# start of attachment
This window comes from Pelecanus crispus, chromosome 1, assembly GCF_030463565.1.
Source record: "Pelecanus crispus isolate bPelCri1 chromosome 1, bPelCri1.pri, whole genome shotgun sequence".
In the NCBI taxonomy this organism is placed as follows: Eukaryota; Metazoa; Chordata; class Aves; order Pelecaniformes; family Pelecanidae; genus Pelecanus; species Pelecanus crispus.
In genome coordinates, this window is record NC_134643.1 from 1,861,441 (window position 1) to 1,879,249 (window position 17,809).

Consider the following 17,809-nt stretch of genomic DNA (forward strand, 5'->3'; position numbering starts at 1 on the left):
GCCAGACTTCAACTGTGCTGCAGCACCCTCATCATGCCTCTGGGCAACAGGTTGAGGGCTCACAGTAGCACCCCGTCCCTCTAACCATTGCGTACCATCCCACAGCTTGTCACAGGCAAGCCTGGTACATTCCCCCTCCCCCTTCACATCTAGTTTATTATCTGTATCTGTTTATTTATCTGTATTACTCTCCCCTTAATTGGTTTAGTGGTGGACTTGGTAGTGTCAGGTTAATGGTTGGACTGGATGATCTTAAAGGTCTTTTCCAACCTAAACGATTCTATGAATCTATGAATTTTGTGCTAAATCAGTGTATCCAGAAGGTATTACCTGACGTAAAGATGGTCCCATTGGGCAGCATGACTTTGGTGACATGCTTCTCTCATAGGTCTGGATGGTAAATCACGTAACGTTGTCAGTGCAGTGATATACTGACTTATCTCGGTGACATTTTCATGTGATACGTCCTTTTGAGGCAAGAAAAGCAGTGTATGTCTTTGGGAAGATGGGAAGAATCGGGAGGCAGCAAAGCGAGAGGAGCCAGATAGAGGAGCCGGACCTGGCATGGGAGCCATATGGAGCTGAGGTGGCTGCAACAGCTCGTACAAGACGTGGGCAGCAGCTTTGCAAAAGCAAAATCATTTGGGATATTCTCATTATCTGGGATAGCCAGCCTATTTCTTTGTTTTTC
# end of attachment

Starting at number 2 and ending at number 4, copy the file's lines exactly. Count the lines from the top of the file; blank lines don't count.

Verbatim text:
Source record: "Pelecanus crispus isolate bPelCri1 chromosome 1, bPelCri1.pri, whole genome shotgun sequence".
In the NCBI taxonomy this organism is placed as follows: Eukaryota; Metazoa; Chordata; class Aves; order Pelecaniformes; family Pelecanidae; genus Pelecanus; species Pelecanus crispus.
In genome coordinates, this window is record NC_134643.1 from 1,861,441 (window position 1) to 1,879,249 (window position 17,809).